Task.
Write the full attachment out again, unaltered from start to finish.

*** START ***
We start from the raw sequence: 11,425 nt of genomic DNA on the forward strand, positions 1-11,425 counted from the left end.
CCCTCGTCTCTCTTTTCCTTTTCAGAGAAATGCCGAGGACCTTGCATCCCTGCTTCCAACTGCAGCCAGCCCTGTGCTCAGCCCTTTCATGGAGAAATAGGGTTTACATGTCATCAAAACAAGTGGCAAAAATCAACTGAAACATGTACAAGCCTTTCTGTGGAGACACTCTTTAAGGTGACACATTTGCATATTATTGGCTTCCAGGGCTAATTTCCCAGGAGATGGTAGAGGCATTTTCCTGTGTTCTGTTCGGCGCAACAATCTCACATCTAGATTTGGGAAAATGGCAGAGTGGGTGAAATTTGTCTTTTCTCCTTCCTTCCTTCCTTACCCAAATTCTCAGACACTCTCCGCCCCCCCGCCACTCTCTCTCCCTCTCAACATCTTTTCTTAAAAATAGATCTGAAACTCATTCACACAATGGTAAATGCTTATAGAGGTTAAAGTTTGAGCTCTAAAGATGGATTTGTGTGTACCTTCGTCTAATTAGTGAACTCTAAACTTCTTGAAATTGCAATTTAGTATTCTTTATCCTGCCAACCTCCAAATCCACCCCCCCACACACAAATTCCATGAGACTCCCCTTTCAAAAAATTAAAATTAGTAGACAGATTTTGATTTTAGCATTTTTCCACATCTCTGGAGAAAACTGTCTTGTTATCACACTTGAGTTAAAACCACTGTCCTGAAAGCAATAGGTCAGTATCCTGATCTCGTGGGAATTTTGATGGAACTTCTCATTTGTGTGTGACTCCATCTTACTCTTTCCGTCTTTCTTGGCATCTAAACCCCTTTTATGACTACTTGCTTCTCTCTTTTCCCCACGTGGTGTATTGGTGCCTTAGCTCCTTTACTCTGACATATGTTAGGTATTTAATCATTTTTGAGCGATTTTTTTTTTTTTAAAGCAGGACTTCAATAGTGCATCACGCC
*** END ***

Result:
We start from the raw sequence: 11,425 nt of genomic DNA on the forward strand, positions 1-11,425 counted from the left end.
CCCTCGTCTCTCTTTTCCTTTTCAGAGAAATGCCGAGGACCTTGCATCCCTGCTTCCAACTGCAGCCAGCCCTGTGCTCAGCCCTTTCATGGAGAAATAGGGTTTACATGTCATCAAAACAAGTGGCAAAAATCAACTGAAACATGTACAAGCCTTTCTGTGGAGACACTCTTTAAGGTGACACATTTGCATATTATTGGCTTCCAGGGCTAATTTCCCAGGAGATGGTAGAGGCATTTTCCTGTGTTCTGTTCGGCGCAACAATCTCACATCTAGATTTGGGAAAATGGCAGAGTGGGTGAAATTTGTCTTTTCTCCTTCCTTCCTTCCTTACCCAAATTCTCAGACACTCTCCGCCCCCCCGCCACTCTCTCTCCCTCTCAACATCTTTTCTTAAAAATAGATCTGAAACTCATTCACACAATGGTAAATGCTTATAGAGGTTAAAGTTTGAGCTCTAAAGATGGATTTGTGTGTACCTTCGTCTAATTAGTGAACTCTAAACTTCTTGAAATTGCAATTTAGTATTCTTTATCCTGCCAACCTCCAAATCCACCCCCCCACACACAAATTCCATGAGACTCCCCTTTCAAAAAATTAAAATTAGTAGACAGATTTTGATTTTAGCATTTTTCCACATCTCTGGAGAAAACTGTCTTGTTATCACACTTGAGTTAAAACCACTGTCCTGAAAGCAATAGGTCAGTATCCTGATCTCGTGGGAATTTTGATGGAACTTCTCATTTGTGTGTGACTCCATCTTACTCTTTCCGTCTTTCTTGGCATCTAAACCCCTTTTATGACTACTTGCTTCTCTCTTTTCCCCACGTGGTGTATTGGTGCCTTAGCTCCTTTACTCTGACATATGTTAGGTATTTAATCATTTTTGAGCGATTTTTTTTTTTTTAAAGCAGGACTTCAATAGTGCATCACGCC